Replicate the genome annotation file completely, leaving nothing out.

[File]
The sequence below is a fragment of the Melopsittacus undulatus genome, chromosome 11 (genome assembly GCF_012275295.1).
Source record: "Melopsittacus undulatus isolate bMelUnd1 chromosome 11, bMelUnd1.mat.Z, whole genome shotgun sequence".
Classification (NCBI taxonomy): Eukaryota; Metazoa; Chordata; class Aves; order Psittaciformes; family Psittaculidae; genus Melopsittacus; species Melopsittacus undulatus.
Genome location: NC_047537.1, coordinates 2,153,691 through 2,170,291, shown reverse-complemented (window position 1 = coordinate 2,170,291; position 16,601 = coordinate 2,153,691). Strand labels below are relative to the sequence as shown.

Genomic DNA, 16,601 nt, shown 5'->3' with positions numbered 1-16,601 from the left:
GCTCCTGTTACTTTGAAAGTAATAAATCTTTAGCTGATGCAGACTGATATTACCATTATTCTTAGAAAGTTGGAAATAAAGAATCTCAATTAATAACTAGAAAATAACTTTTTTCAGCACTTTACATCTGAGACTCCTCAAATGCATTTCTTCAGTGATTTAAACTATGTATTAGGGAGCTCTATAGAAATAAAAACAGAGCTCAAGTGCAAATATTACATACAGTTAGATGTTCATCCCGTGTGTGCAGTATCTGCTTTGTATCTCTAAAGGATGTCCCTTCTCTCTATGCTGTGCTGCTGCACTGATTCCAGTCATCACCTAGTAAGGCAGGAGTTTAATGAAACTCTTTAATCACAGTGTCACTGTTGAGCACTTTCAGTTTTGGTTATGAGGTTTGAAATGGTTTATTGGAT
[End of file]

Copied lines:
The sequence below is a fragment of the Melopsittacus undulatus genome, chromosome 11 (genome assembly GCF_012275295.1).
Source record: "Melopsittacus undulatus isolate bMelUnd1 chromosome 11, bMelUnd1.mat.Z, whole genome shotgun sequence".
Classification (NCBI taxonomy): Eukaryota; Metazoa; Chordata; class Aves; order Psittaciformes; family Psittaculidae; genus Melopsittacus; species Melopsittacus undulatus.
Genome location: NC_047537.1, coordinates 2,153,691 through 2,170,291, shown reverse-complemented (window position 1 = coordinate 2,170,291; position 16,601 = coordinate 2,153,691). Strand labels below are relative to the sequence as shown.

Genomic DNA, 16,601 nt, shown 5'->3' with positions numbered 1-16,601 from the left:
GCTCCTGTTACTTTGAAAGTAATAAATCTTTAGCTGATGCAGACTGATATTACCATTATTCTTAGAAAGTTGGAAATAAAGAATCTCAATTAATAACTAGAAAATAACTTTTTTCAGCACTTTACATCTGAGACTCCTCAAATGCATTTCTTCAGTGATTTAAACTATGTATTAGGGAGCTCTATAGAAATAAAAACAGAGCTCAAGTGCAAATATTACATACAGTTAGATGTTCATCCCGTGTGTGCAGTATCTGCTTTGTATCTCTAAAGGATGTCCCTTCTCTCTATGCTGTGCTGCTGCACTGATTCCAGTCATCACCTAGTAAGGCAGGAGTTTAATGAAACTCTTTAATCACAGTGTCACTGTTGAGCACTTTCAGTTTTGGTTATGAGGTTTGAAATGGTTTATTGGAT